What not to do after a bad 5 iron

Scott, a friend with whom I grew up, always had trouble with the 3rd hole at Standard Country Club in Louisville, Ky. Straightforward though it is at just 165 yards with no especially interesting design feature, he was hopelessly attracted to the out of bounds fence beyond a bunker to the left of the green.

On one particular summer evening, a homeowner behind the tee had his fence down while switching it over from chain-linked to wood. Exposed to the course, the poor fellow was working on his swimming pool perhaps 15 yards from the tee box as Scott approached and hit yet another wicked 5 iron hook. The man should have been paying attention.

As his ball settled near the OB fence, Scott, disgusted, attempted a quick faux-practice swing – the type where you rear back fast and hard and then swing violently through in anger. But that swing was even worse than his real one. The club slipped from his hands in the back swing and went soaring end-over-end toward the nearby homeowner. The man, who was crouched down cleaning the pool’s steps, looked up just in time to, no doubt, feel a surge of helplessness.  He was saved when the 5 iron deflected off the handrail just inches from his face.

Scott decided to forego playing a provisional ball.


Comments

What not to do after a bad 5 iron — 5 Comments

  1. This man needs to learn self-control. The way to play well is to keep your emotions in check. Look at Jack, Ernie, Tom, Bobby, and Tiger (until recently). Those men know how to keep things in check.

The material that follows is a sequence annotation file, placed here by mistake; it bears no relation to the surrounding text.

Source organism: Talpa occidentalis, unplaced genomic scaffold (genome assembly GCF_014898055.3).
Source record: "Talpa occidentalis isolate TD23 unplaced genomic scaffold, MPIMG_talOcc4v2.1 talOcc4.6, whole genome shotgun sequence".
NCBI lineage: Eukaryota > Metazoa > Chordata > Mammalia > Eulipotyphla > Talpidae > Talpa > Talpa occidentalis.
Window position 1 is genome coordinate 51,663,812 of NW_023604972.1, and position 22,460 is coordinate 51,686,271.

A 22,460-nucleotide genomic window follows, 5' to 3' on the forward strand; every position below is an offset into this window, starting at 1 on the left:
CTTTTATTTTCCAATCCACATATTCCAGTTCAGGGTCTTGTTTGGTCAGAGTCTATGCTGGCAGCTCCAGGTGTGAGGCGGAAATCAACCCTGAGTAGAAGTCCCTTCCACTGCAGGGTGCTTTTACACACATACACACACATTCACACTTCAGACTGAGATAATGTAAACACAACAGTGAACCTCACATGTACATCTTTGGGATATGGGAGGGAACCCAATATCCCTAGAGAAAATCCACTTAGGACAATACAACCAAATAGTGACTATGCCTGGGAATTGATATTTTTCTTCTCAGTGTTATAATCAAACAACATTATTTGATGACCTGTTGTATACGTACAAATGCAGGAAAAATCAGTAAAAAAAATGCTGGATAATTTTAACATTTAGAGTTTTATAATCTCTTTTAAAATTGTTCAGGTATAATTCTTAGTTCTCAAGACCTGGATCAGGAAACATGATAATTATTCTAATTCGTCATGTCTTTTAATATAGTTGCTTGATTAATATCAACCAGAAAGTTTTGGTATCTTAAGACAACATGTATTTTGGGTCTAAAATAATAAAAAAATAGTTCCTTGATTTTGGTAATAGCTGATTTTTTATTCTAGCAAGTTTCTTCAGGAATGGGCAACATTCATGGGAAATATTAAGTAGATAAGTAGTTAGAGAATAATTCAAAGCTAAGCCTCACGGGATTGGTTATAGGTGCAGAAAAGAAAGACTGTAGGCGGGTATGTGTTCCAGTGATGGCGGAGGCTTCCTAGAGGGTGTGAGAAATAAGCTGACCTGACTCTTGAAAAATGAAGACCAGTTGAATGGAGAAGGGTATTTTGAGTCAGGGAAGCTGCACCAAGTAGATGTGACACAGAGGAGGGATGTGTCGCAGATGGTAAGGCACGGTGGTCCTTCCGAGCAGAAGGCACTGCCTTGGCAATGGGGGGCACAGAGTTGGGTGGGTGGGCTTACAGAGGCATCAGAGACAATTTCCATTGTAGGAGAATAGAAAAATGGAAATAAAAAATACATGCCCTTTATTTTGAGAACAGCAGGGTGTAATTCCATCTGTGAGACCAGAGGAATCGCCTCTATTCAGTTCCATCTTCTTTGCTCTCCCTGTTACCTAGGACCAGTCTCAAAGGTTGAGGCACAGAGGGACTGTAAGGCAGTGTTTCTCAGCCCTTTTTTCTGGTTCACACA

There is hope as he gets older, as noted by Bob Bruce:
    “What’s nice about our Senior Tour is you can’t remember your bad shots.”

  2. Nice move here Silky. Looking forward to some really interesting anecdotes and the Boyz should prove a treasure trove. After all, what would golf be without the silly stories. Lets hear them.

  3. Schwartz, this was undoubtedly one of the most memorable moments of your life! Maybe more memorable than the day you lost your virginity. Well, I suppose that moment was quite fleeting.

  4. Robbie,
    All very well written and expressed. The worst tantrum I’ve seen. A guy I knew was so mad at his lousy tee shot, overall play, alcohol intake and thought of losing a steep bet to a friend, who relentlessly busted his ass verbally all day, went like this. After the tee shot he hit deep into the ruff he swung his driver at the trunk of an oak tree. Upon the drivers head connecting with the tree it broke the club and it back lashed and broke his hand in three places – this was a tantrum.

    • Thanks for the input Eric. I’m looking for more tales like these. Sounds like this gentleman was behaving a bit less than gentlemanly.

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